|There were attempts to determine the nature of
the ocean floor.
Magellan lowered a
sounding line 750 m in
1521 without reaching bottom. In 1840, the Erebus, under the command of James Clark Ross, attempted to
determine directly the
depth of the South Atlantic. After 4 hours of
hard work, the crew
established the depth
of the ocean at 4375 m
(a figure off by 600 m). During its famous oceanographic cruise, the Challenger
successfully completed a
sounding of 10,000 m.
Other surveys added to the growing knowledge of the ocean floor and suggested that it was not the flat plain originally believed.
However, the 312
million km2 of ocean meant that its floor could not be mapped in detail by the process of sounding.|
Technological advances during and after World War II significantly increased our ability to image and map the ocean floor. One of the earliest instruments, and one still useful today, was the seismic profiler. This instrument is used to determine sea floor topography as well as the shallow structure of the ocean floor. The profiler, which is towed behind a ship, emits low-frequency sound waves that are reflected at the interface between two materials of different composition and density, e.g., seawater and the ocean floor. Thus a profiler can map the contact between water and the sea floor. Because oceanic sediment and the underlying igneous rocks have very different physical characteristics, seismic profiling also can detect the upper surface of the oceanic crust. As a ship moves, it can acquire a continuous topographic profile of the ocean floor as well as a profile of the top of the oceanic crust. Using thousands of such profiles acquired during many ship cruises, topographic maps of the ocean floor were made soon after World War II.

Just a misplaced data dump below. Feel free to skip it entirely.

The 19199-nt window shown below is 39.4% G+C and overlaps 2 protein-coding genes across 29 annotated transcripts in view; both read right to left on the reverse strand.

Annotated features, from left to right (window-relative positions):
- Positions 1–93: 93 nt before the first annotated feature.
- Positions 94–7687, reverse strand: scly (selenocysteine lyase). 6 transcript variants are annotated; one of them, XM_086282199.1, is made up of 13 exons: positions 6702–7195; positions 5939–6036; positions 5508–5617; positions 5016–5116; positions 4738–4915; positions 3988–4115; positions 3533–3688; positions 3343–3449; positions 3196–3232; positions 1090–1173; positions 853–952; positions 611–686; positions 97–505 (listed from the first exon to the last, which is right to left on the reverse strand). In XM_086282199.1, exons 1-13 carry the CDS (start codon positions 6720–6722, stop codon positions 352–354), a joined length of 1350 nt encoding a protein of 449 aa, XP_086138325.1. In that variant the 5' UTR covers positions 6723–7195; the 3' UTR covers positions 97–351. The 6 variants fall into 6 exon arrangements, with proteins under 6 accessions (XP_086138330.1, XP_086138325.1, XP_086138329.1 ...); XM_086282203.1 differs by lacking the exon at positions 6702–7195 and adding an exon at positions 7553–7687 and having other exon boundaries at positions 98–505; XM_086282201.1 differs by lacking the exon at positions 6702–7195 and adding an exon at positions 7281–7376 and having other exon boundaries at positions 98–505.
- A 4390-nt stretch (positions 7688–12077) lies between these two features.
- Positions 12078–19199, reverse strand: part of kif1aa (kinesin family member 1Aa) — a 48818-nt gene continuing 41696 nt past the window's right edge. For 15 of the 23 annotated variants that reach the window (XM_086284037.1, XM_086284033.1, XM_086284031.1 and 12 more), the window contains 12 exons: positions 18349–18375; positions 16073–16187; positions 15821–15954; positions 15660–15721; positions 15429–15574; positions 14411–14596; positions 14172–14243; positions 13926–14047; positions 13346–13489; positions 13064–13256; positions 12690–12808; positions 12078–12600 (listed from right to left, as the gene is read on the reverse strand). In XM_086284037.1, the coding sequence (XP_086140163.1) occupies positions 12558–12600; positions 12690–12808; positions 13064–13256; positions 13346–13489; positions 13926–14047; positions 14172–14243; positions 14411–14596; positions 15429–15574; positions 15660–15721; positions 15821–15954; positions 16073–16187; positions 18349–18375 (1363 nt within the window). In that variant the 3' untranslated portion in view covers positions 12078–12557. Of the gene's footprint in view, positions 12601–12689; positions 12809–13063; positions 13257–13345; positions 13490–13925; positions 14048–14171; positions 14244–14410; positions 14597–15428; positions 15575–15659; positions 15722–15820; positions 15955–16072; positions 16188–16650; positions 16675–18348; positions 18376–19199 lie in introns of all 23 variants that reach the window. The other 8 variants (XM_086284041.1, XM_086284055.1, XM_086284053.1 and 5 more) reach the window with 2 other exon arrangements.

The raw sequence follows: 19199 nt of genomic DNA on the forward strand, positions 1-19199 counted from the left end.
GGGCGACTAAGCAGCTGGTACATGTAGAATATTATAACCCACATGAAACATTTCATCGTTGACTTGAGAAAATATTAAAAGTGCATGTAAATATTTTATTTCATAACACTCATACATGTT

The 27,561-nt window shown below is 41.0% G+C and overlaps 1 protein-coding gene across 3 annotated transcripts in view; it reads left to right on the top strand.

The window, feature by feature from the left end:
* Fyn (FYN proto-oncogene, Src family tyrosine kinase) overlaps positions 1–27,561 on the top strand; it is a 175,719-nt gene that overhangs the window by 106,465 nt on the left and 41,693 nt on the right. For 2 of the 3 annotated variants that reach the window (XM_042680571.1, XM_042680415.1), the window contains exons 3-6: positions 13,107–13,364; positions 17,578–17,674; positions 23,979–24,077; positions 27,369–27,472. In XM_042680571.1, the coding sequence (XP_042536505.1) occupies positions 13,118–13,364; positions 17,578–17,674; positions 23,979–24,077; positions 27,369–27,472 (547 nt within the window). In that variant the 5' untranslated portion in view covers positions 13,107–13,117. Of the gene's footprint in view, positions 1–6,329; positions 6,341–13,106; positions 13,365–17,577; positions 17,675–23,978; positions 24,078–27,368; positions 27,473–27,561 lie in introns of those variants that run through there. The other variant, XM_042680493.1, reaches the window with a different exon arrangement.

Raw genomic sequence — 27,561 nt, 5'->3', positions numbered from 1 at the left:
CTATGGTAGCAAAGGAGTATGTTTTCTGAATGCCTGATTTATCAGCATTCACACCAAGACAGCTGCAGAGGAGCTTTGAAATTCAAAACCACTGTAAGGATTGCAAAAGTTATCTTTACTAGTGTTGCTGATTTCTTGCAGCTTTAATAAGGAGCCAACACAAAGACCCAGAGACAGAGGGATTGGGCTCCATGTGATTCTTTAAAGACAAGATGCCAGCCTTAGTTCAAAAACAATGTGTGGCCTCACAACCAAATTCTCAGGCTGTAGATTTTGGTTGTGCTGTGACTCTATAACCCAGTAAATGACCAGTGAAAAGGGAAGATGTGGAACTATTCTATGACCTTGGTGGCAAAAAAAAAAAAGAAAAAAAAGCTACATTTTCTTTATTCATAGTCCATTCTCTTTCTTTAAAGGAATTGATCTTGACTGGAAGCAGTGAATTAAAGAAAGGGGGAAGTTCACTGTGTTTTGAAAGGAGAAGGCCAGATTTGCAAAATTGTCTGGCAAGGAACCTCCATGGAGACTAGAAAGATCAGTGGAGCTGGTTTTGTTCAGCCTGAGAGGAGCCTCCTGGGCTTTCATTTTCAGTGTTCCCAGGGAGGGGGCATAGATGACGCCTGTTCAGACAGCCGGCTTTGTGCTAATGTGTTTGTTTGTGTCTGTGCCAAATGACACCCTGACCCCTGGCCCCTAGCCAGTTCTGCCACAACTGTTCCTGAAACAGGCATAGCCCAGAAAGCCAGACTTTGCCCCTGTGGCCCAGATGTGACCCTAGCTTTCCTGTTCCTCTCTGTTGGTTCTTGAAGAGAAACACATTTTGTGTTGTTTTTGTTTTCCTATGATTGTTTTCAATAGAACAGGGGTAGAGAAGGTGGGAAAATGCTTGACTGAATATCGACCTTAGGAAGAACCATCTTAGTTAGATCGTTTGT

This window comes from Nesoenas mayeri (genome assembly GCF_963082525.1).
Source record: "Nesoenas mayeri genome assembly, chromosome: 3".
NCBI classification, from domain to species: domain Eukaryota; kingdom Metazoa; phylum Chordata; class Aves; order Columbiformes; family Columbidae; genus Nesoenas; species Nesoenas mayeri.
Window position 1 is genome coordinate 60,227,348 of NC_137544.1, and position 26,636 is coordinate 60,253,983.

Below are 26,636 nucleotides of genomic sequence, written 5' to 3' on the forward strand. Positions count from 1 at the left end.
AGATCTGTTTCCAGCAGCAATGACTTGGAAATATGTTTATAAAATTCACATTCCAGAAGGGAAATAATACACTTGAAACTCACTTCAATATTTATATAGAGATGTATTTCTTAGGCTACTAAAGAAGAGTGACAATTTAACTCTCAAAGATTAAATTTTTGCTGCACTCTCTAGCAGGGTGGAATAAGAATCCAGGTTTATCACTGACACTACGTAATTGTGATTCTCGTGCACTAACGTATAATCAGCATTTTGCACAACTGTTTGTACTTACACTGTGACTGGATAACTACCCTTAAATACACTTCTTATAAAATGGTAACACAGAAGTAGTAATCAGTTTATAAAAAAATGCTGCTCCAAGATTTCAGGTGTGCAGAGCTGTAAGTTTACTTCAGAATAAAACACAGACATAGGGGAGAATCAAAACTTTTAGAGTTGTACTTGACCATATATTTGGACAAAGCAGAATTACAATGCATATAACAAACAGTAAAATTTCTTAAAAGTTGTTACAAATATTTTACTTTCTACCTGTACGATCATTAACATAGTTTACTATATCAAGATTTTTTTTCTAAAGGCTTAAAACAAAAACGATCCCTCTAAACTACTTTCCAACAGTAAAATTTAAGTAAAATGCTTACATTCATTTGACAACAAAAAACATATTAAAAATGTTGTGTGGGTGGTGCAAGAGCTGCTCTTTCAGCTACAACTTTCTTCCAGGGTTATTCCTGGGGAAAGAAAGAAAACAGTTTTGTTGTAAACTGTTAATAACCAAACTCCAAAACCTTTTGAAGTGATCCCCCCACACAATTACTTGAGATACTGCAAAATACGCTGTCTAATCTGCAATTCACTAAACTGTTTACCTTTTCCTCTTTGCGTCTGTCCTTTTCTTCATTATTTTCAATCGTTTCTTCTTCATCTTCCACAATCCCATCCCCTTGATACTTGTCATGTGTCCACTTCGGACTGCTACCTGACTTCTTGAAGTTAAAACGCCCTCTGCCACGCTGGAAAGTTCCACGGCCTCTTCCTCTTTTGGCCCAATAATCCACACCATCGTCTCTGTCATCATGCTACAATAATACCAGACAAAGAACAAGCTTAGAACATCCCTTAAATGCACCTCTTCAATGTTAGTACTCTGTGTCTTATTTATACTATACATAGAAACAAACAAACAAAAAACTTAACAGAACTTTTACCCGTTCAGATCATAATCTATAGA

Detailed oceanographic surveys of the ocean floor completed in the mid-1960s revealed a bathymetry of great complexity. The ocean floors were far from the simple monotonous plains geologists had predicted. They consist of six major topographic features:
occur in the deep parts
of the ocean basins and
consist of two components.Abyssal hills are regions of low topographic relief,
whereas abyssal plains are almost flat. In the Atlantic, the depth of the ocean floor varies only a few meters for every
100 km. Subsequent work
has shown that abyssal
plains are actually regions
where oceanic sediment covers
abyssal hills, producing flat, nearly featureless plains. Abyssal plains are much more common and well developed in the Atlantic than in the Pacific Ocean.
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